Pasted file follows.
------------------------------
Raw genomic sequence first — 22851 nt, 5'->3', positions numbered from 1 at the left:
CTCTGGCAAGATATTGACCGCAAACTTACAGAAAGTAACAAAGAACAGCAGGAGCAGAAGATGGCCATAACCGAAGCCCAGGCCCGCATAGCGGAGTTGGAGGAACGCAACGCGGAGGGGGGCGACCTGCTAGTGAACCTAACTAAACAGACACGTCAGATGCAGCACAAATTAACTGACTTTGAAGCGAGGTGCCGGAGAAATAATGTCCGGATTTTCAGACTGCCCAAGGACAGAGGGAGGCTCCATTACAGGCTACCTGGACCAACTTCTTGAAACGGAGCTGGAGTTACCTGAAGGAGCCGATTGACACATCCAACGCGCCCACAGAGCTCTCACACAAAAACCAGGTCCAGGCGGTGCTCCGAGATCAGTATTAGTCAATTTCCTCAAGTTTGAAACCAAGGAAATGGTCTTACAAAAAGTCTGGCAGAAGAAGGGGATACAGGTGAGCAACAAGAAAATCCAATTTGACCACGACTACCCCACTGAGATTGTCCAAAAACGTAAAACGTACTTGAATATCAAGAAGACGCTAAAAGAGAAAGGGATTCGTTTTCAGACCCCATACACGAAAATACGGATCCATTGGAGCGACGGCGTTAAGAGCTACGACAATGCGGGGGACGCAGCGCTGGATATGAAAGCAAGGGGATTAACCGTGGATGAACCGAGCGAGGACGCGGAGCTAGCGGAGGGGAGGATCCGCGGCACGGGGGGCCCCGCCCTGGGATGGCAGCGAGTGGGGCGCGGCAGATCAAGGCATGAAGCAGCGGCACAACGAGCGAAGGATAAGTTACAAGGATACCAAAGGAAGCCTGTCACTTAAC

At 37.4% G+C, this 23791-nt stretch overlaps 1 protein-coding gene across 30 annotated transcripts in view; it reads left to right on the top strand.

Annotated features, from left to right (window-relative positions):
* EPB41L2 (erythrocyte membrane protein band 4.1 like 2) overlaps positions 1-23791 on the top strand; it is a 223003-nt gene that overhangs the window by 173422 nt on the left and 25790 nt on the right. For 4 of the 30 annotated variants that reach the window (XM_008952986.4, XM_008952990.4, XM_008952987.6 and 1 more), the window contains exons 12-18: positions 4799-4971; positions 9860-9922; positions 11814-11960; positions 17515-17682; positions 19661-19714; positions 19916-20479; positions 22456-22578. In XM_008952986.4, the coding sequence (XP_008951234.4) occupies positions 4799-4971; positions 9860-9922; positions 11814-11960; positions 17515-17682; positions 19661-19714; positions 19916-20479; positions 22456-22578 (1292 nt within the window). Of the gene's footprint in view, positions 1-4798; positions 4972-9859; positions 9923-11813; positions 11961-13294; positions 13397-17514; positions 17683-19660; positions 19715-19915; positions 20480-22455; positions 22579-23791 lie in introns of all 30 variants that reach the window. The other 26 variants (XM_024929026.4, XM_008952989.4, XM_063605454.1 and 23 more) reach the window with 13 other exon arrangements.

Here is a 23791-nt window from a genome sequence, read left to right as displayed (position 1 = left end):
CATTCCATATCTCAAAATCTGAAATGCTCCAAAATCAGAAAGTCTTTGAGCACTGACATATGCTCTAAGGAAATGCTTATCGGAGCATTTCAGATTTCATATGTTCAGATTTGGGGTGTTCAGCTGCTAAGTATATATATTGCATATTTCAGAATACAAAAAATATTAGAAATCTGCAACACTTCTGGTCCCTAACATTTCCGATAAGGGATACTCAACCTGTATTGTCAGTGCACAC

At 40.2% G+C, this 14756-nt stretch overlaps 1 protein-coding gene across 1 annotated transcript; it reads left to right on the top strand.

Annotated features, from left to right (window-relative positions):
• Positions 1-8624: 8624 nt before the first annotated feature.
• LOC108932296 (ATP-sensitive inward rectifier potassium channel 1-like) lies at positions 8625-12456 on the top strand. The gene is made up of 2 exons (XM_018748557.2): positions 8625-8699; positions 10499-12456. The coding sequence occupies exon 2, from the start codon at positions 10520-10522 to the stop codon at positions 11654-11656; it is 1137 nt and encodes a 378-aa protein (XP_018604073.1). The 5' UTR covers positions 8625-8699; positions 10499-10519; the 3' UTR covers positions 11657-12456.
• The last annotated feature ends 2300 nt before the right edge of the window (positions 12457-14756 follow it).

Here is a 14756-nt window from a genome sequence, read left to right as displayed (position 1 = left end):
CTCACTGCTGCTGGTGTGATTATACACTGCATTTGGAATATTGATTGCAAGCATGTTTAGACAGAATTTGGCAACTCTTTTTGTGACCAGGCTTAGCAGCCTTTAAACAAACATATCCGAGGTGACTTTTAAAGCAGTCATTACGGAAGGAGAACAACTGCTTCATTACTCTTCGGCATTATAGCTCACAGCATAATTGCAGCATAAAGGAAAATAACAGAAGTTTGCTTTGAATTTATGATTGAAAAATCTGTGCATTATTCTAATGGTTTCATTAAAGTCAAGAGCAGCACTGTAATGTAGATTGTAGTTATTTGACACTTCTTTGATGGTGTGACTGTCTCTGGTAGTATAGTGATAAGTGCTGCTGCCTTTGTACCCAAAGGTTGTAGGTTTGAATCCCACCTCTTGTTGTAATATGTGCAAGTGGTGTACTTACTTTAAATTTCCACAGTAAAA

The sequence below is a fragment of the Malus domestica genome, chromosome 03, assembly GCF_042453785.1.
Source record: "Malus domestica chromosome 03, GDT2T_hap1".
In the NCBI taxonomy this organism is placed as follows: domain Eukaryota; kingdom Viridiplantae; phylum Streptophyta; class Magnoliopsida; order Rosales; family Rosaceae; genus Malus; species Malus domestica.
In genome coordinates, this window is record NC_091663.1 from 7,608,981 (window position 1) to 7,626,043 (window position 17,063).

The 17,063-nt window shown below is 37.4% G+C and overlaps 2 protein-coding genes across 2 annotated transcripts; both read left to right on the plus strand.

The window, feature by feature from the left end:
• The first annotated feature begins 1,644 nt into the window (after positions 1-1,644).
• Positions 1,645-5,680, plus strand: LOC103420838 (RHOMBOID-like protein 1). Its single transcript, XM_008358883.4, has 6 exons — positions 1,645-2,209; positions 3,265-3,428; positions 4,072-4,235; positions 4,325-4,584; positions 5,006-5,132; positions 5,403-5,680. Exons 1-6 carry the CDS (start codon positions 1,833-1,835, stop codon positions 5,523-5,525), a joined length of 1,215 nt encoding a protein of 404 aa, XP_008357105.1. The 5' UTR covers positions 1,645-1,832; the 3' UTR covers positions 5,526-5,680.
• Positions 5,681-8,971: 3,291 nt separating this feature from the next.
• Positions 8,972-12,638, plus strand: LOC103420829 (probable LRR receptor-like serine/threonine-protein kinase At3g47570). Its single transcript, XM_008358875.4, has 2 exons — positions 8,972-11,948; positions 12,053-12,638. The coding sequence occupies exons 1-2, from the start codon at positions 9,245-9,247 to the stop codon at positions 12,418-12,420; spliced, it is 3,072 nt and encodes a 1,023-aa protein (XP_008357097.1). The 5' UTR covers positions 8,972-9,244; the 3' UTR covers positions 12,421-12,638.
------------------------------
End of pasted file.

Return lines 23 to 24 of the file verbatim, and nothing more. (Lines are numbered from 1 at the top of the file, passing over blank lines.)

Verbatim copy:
• Positions 5,681-8,971: 3,291 nt separating this feature from the next.
• Positions 8,972-12,638, plus strand: LOC103420829 (probable LRR receptor-like serine/threonine-protein kinase At3g47570). Its single transcript, XM_008358875.4, has 2 exons — positions 8,972-11,948; positions 12,053-12,638. The coding sequence occupies exons 1-2, from the start codon at positions 9,245-9,247 to the stop codon at positions 12,418-12,420; spliced, it is 3,072 nt and encodes a 1,023-aa protein (XP_008357097.1). The 5' UTR covers positions 8,972-9,244; the 3' UTR covers positions 12,421-12,638.